I just stumbled across this story on the internet:
Coutts Bank Confirms Air Miles Replacement
9 May 2007
In the UK, the private bank Coutts & Co. (the private arm of the high street bank NatWest) has announced that it is also to withdraw from the Air Miles programme in June 2007 (also see 2nd May 2007), and is replacing the programme with its own loyalty rewards scheme called Courtesy of Coutts. The new programme allows Coutts cardholders to earn points when making purchases with their credit card, and to redeem those points to pay for EasyJet flights, travel booked through eBookers.com, airport taxes and other travel charges, or charity donations.
This article is copyright 2007 TheWiseMarketer.com.
My wife and I recently went to St. Petersburg using Air Miles that we'd earned several years ago, primarily with our Coutts Signia card. The Air Miles people were extremely helpful. We flew on a "proper" airline, and stayed at an excellent hotel. I looked at various destinations before deciding on St. Petersburg, and Air Miles had a large selection of airlines, hotels, etc. --- even in Nepal.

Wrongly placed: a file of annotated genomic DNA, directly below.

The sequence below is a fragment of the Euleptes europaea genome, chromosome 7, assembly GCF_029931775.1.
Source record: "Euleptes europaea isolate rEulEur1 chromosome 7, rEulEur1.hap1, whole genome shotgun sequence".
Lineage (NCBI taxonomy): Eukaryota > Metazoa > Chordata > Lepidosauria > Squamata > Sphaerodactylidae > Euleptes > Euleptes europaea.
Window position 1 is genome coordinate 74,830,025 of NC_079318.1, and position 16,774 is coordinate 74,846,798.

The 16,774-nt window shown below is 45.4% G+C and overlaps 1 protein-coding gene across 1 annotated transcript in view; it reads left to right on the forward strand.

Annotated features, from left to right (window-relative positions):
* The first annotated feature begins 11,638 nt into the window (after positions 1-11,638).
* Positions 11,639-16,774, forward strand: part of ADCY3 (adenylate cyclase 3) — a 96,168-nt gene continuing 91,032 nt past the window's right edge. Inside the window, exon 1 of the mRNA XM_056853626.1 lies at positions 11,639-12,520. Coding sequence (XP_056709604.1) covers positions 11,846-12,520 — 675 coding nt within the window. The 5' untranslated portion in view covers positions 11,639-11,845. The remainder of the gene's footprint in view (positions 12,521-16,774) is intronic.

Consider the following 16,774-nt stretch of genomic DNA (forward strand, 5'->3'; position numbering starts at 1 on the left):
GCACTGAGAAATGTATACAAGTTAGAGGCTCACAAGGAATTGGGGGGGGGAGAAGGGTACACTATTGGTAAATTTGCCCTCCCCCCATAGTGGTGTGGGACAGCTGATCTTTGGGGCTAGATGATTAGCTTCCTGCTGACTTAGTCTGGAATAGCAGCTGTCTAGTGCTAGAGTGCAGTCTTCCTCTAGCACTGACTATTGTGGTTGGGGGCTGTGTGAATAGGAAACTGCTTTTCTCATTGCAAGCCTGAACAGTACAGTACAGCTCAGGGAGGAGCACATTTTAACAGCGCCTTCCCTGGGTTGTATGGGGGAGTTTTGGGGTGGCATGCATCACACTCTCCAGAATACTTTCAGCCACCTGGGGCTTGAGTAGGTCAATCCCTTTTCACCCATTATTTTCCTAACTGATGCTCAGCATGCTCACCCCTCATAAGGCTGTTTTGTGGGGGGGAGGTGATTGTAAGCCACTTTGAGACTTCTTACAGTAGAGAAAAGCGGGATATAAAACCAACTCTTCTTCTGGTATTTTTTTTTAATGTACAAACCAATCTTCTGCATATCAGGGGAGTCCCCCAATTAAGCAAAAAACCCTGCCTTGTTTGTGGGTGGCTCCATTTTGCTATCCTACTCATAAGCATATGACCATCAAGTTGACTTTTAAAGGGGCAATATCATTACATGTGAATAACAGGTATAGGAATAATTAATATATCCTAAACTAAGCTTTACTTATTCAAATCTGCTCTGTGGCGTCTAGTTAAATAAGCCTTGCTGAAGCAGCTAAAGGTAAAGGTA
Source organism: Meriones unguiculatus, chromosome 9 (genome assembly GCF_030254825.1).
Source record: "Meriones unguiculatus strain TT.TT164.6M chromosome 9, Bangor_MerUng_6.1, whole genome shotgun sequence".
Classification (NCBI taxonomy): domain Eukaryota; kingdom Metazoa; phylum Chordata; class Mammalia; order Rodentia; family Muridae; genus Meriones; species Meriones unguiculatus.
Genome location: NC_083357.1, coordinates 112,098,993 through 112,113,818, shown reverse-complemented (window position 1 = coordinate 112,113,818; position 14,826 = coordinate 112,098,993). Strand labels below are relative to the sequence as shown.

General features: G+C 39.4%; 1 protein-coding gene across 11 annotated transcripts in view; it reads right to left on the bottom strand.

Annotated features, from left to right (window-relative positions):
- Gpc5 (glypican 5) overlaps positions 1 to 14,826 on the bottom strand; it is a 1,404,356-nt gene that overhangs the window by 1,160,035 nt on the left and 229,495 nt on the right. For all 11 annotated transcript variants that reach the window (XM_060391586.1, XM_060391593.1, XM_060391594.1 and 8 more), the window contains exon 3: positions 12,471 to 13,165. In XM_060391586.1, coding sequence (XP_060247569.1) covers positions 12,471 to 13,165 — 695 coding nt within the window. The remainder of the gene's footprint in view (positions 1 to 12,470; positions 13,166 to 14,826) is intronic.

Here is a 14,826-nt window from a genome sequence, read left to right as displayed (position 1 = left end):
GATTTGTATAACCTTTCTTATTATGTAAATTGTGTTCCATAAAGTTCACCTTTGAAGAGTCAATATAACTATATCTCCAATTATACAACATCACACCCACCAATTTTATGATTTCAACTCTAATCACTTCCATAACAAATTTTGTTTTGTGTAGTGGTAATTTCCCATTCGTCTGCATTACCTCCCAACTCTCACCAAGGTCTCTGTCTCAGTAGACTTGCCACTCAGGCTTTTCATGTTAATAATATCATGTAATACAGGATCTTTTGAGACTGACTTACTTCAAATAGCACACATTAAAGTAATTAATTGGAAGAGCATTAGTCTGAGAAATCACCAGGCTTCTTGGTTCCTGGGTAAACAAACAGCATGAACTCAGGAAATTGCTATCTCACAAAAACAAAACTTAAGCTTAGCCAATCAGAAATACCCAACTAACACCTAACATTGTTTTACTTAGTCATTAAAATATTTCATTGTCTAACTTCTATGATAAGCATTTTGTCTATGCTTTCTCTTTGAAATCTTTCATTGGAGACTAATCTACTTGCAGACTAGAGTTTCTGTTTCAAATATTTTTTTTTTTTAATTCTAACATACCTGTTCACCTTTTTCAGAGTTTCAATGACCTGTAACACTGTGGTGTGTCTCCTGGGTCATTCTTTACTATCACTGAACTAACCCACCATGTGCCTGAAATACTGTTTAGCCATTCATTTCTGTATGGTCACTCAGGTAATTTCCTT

I might be cynical and jaded, but Courtesy of Coutts offering flights on
What does that say about the Bank's customers? In fairness, I've never flown on EasyJet --- I've just seen how it operates on television. (I know, I know: mustn't believe everything you see on the telly.) My wife has said that she will divorce me if I ever consider booking a flight on EasyJet.
I just had a quick peek at the EasyJet website, and on the first page the button you click to start a booking says,
"Book a cheap flight."
Quite a change from when Peregrine Banbury at Coutts & Co. (yes, that was his real name) told me that the fees would be "reassuringly expensive." I thought that was a clever line --- it wasn't until later that I learned he'd pinched it from a beer advertisement.
Nothing "reassuringly expensive" about
EasyJet, Courtesy of Coutts.